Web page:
The Australian Energy Market Commission (AEMC) has released what it calls a "last line of defence" against blackouts - a package of new rules that incorporate renewable energy sources.
The energy market regulator's chairman, John Pierce, said the latest rules were designed to address "risks to energy security created by the power system's changing generation mix" with its rising proportion of renewable energy such as wind and solar power.
The Australian Energy Market Operator (AEMO), which runs the nation's largest gas and electricity markets, is forecasting more than 19,000 MW of proposed new energy capacity for the coming years, with nearly two-thirds of that coming from wind power as costs of renewable technologies are falling.
"As the power system continues to evolve", the new rules "require networks to provide a minimum level of system strength to help keep the system stable," the AEMC's Mr Pierce said.
"These new rules are designed to provide confidence in the security of the system at least cost to consumers."
The new rules put the onus on electricity networks to ensure minimum inertia levels are meet and shortfalls in power are addressed with fast frequency response services when demand is greater than supply.
Greater transparency has also been a key feature in the new rules, with the AEMO demanding more detailed information on how generators' equipment performs.
The changes come as federal opposition leader Bill Shorten called on the AEMO to increase gas market transparency.
Mr Shorten said there needs to be greater clarity on the market's movements and pricing information in order to secure domestic supply and improve competitive bargaining for industrial users.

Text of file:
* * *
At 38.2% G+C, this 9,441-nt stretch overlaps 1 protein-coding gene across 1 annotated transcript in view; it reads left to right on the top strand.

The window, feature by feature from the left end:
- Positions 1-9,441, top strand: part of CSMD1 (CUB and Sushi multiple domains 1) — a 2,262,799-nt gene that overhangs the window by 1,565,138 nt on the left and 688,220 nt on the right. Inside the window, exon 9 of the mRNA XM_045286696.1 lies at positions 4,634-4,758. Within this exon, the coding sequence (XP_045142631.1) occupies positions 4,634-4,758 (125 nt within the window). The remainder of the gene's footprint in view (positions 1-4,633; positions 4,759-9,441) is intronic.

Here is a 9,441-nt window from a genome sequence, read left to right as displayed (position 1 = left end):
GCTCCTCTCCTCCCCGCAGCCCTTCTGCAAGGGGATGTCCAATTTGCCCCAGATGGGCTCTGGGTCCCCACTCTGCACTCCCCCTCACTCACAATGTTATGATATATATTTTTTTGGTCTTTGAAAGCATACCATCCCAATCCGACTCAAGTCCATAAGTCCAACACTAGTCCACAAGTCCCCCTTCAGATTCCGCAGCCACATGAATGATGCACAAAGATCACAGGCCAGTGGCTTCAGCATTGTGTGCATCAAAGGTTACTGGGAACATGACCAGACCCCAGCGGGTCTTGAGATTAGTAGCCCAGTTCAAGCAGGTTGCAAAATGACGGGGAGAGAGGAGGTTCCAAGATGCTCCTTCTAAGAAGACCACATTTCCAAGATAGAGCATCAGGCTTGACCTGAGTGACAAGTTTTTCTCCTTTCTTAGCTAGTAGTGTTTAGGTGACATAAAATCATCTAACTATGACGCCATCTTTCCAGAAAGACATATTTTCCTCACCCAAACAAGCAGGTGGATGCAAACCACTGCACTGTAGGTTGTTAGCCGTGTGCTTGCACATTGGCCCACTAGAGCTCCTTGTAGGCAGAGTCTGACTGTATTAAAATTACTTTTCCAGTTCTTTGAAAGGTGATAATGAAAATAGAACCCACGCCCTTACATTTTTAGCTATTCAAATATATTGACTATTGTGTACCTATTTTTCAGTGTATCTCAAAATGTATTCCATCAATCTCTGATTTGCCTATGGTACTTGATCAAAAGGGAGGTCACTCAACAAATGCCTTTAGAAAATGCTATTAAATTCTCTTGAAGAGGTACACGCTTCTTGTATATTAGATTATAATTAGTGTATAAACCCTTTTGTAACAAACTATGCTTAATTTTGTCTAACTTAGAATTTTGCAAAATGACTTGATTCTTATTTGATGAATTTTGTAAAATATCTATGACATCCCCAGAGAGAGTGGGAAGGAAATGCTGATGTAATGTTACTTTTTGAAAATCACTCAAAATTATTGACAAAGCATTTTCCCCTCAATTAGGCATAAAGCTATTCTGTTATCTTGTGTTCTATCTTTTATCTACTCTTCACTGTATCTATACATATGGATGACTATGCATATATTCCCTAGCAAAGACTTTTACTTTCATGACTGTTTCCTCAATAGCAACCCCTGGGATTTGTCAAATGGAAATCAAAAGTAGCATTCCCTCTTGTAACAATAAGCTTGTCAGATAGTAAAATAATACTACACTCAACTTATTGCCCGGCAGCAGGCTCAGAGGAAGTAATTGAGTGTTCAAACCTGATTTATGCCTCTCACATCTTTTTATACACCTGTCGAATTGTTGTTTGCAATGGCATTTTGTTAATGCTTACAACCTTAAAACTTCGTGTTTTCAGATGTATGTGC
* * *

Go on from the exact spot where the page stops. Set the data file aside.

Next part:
These actions have also been recommended by the Finkel Review of the electricity market, and the Australian Competition and Consumer Commission.
"Information about gas prices is partial, provisional and mostly private. These pricing information gaps impair bargaining," the ACCC has found.
The Finkel Review - a review of the electricity sector led by Australia's Chief Scientist Dr Alan Finkel published in June - noted that gas plays an essential role in providing energy security for Australians.
"To help address problems caused by rising prices and reduced availability, AEMO should be given expanded visibility on gas contracts so that it can plan responses to shortages," it said.
It also called for increased transparency in the gas sector's development.
Mr Shorten said the Labor party was seeking to "give AEMO some teeth by fast-tracking reforms to improve gas market transparency, to help give Australian manufacturers a head start in gas contract negotiations, so Australian jobs come first."
"This is a crisis happening right now - Australian manufacturers need action on it right now, not in five years' time."